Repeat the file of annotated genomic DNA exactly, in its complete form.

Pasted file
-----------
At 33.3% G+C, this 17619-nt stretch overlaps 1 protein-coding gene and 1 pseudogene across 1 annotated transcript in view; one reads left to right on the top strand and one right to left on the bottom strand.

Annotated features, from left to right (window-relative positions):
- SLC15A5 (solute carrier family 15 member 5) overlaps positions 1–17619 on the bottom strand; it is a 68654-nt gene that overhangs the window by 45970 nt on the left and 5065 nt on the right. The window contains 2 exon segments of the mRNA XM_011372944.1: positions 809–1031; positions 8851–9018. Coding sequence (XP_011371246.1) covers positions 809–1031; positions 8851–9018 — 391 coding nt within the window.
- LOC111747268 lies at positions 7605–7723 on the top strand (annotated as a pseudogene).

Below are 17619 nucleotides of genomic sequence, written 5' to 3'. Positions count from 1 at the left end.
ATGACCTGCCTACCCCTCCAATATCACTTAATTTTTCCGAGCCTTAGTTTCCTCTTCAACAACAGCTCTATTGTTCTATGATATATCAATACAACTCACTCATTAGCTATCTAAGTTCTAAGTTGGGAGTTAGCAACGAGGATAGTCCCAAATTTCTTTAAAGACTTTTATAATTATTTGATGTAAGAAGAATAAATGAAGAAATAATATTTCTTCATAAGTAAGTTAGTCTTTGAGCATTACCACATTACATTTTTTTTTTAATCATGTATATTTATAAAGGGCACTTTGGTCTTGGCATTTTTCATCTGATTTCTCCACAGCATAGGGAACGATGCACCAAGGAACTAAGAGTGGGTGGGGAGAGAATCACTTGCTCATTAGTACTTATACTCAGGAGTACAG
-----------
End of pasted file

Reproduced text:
At 33.3% G+C, this 17619-nt stretch overlaps 1 protein-coding gene and 1 pseudogene across 1 annotated transcript in view; one reads left to right on the top strand and one right to left on the bottom strand.

Annotated features, from left to right (window-relative positions):
- SLC15A5 (solute carrier family 15 member 5) overlaps positions 1–17619 on the bottom strand; it is a 68654-nt gene that overhangs the window by 45970 nt on the left and 5065 nt on the right. The window contains 2 exon segments of the mRNA XM_011372944.1: positions 809–1031; positions 8851–9018. Coding sequence (XP_011371246.1) covers positions 809–1031; positions 8851–9018 — 391 coding nt within the window.
- LOC111747268 lies at positions 7605–7723 on the top strand (annotated as a pseudogene).

Below are 17619 nucleotides of genomic sequence, written 5' to 3'. Positions count from 1 at the left end.
ATGACCTGCCTACCCCTCCAATATCACTTAATTTTTCCGAGCCTTAGTTTCCTCTTCAACAACAGCTCTATTGTTCTATGATATATCAATACAACTCACTCATTAGCTATCTAAGTTCTAAGTTGGGAGTTAGCAACGAGGATAGTCCCAAATTTCTTTAAAGACTTTTATAATTATTTGATGTAAGAAGAATAAATGAAGAAATAATATTTCTTCATAAGTAAGTTAGTCTTTGAGCATTACCACATTACATTTTTTTTTTAATCATGTATATTTATAAAGGGCACTTTGGTCTTGGCATTTTTCATCTGATTTCTCCACAGCATAGGGAACGATGCACCAAGGAACTAAGAGTGGGTGGGGAGAGAATCACTTGCTCATTAGTACTTATACTCAGGAGTACAG